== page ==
New Pennsylvania Superior Court Opinion Permits Sentencing Prior to SVP Hearing

Filed under: Criminal Law, News, Sex Crimes Tags: , by Steven F. Fairlie @ December 21, 2011

It has been black letter law and a source of some frustration for judges, prosecutors, and defense attorneys alike that when an individual is convicted of a Megan’s Law offense, as specified in 42 Pa.C.S.A. §9795.1, a Sexually Violent Predator (SVP) assessment must be ordered and completed prior to sentencing.  (For a more thorough review of Megan’s Law offenses and SVP hearings in general, please refer to our Sex Crimes page)  Contained within 42 Pa.C.S.A. §9795.4, this bright-line rule carried a number of ramifications. 

First, in a situation where the conviction resulted from a negotiated guilty plea, the sentence itself is a virtual certainty.  The Court has typically been informed of and accepted the arrangement, and would like to close the docket.  The prosecutor would like the sentence to be imposed, the conditions of supervision and Megan’s Law reporting requirements to commence, and to inform potential victims of the final result.  The convicted individual would like the matter over with and, having to face the inevitable sentence which was negotiated and agreed to, would typically like to face it and move forward with his/her life.  Delaying the imposition of the sentence only protracts the period governed by bail conditions, and delays the onset of a finite period of supervision.  Nonetheless, the law has forbidden sentencing until the SVP assessment process was completed.  Such a delay makes even less sense when an SVP finding seems highly unlikely. 

Secondly, delaying a negotiated sentence months into the future carries with it the danger of confusion.  Assistant DA’s often circulate files to other colleagues, and sloppy attorneys may not memorialize an agreement properly.  The possible result is to revisit, and re-negotiate an agreement that seemingly was set in stone.  While there are proper methods of preventing such misunderstandings, the delay carries the potential for unnecessary complications.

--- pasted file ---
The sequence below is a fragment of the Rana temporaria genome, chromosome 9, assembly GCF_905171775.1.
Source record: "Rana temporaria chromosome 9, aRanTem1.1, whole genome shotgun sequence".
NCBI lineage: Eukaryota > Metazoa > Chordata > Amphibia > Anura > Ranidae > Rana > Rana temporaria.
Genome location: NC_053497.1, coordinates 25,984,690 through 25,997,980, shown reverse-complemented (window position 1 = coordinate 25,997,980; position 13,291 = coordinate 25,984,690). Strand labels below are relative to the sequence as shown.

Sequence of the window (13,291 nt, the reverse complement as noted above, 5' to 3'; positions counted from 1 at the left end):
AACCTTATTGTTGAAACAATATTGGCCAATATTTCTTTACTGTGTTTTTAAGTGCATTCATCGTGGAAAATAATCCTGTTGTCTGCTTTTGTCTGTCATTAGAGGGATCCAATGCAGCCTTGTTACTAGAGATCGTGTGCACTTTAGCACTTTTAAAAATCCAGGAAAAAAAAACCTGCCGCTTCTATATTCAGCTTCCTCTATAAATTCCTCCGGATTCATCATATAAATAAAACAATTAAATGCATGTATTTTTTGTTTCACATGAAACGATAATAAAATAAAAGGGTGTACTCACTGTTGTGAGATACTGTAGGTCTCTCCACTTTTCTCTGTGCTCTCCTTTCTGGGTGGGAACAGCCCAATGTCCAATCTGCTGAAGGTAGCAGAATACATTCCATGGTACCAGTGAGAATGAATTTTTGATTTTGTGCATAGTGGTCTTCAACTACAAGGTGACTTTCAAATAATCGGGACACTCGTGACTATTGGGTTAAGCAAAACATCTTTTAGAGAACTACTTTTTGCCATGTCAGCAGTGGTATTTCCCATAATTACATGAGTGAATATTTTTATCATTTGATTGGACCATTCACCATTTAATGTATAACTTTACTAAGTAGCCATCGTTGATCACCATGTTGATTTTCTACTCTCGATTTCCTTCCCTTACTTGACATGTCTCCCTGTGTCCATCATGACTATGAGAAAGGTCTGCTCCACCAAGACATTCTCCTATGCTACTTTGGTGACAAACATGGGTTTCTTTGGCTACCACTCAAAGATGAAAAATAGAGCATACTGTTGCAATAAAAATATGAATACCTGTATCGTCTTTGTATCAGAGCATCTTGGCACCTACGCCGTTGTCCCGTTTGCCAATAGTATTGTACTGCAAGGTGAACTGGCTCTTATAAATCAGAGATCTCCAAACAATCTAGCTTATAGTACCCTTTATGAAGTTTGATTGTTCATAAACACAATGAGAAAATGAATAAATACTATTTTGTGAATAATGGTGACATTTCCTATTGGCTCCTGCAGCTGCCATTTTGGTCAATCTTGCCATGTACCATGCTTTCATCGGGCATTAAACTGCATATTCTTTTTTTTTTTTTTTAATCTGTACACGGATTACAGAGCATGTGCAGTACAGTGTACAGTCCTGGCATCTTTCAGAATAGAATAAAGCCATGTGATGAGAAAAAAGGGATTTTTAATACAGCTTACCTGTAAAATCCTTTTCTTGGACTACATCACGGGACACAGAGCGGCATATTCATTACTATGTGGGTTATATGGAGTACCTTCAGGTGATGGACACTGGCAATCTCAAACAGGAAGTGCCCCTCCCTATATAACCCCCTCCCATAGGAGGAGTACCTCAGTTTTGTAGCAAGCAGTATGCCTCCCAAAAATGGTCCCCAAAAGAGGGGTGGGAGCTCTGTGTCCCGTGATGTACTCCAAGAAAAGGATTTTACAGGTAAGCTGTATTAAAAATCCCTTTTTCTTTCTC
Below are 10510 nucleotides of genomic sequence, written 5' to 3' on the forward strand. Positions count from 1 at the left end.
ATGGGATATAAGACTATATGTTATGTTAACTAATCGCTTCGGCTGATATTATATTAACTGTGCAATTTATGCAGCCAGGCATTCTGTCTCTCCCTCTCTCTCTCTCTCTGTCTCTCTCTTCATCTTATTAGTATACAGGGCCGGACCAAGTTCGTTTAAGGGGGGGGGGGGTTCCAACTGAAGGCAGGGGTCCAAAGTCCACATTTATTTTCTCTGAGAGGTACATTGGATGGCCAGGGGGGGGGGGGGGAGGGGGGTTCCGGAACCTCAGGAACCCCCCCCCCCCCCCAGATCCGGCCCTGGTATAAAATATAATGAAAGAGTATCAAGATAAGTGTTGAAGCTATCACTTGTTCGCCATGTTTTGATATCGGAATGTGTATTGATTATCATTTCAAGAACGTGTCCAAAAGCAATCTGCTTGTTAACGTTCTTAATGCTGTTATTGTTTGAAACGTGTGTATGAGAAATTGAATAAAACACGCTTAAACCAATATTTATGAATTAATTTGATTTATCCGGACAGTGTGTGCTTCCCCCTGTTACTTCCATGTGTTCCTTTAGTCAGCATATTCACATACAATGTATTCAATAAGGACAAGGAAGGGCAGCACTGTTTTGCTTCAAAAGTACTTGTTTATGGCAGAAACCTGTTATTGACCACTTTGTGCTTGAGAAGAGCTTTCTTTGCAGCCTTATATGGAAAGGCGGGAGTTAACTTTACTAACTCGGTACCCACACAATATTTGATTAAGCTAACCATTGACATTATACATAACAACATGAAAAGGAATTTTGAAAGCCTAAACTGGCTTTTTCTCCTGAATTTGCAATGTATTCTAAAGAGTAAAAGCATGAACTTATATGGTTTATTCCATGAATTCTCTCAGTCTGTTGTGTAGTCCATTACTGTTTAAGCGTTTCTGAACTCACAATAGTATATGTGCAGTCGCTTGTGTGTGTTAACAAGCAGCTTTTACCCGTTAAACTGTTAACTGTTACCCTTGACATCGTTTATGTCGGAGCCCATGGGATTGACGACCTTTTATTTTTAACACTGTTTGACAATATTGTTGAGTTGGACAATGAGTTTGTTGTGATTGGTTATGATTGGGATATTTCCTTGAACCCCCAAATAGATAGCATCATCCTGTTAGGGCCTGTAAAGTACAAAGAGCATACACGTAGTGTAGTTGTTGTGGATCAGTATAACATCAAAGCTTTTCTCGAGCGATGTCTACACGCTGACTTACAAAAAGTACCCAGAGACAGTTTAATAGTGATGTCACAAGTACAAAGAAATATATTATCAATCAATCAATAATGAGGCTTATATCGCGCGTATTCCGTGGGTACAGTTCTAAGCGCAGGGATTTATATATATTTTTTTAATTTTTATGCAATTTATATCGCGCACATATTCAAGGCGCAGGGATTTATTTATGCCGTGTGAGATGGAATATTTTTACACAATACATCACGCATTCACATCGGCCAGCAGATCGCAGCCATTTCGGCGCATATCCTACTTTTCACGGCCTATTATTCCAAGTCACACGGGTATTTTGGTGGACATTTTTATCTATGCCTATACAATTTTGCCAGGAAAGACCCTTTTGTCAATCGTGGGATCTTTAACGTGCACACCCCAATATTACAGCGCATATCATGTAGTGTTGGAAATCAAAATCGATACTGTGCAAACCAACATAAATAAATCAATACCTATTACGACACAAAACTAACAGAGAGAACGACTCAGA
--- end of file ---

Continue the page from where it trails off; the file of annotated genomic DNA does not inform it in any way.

Third, a hypothetical SVP finding carries with it the danger of arousing a judge’s concern that a more severe sentence may be appropriate.  If the plea was not negotiated, or if the conviction resulted from a guilty verdict, an SVP classification would present itself as an aggravating factor and would only hurt one’s chances for a more moderate sentence.  As a result, it would usually be in such an individual’s best interest to be sentenced prior to an SVP ruling.  Having that said, an assessment which declares that an individual is not an SVP may serve as a mitigating factor for defense to argue in a sentencing hearing.  Delaying sentencing could carry other potential advantages.  For example, in a situation where an individual is in custody while the matter is pending and facing a state prison sentence, building up time credit is usually desirable.  Building up county credit may also help achieve a time served sentence or a ruling that a state prison sentence may be completed in the county.  If an individual is able to delay sentencing and prove a lengthier positive track record in the meantime, bolstered by documentation of beneficial treatment, a compelling argument may be created for a more lenient sentence in the end.  Such important calculation should be discussed with an attorney experienced in these matters. 

Fourth, an individual may withdraw a guilty plea prior to sentencing if it is determined that such a withdrawal is not prejudicial to the Commonwealth.  Therefore, delaying sentencing carries the possibility for an individual to plead guilty, learn that the assessment stated that he/she met SVP criteria, and attempt to promptly withdraw the guilty plea. 

On October 20, 2011, in Commonwealth v. Whanger (2011 WL 5008397), the Superior Court held that a convicted individual may waive the statutory requirement that an SVP assessment be conducted prior to sentencing, and that SVP determination may accordingly follow sentencing.  The sentencing court’s jurisdiction is reasoned to have been retained due to the interpretation of Megan’s Law reporting requirements as a collateral consequence to a sentence, and that therefore, an SVP order and determination would not modify a sentence itself.  It is important to note that nowhere is it implied that an individual may be forced to waive the statutory requirement.  Rather, the waiver is valid only if provided  knowingly, intelligently, and voluntarily.  Having that said, an individual may not properly waive the statutory requirement, and then later redeem the statutory language as a defense to an SVP classification.  The lesson, therefore, is that the waiver option is a new and useful strategy, but must be evaluated carefully prior to its implementation. 

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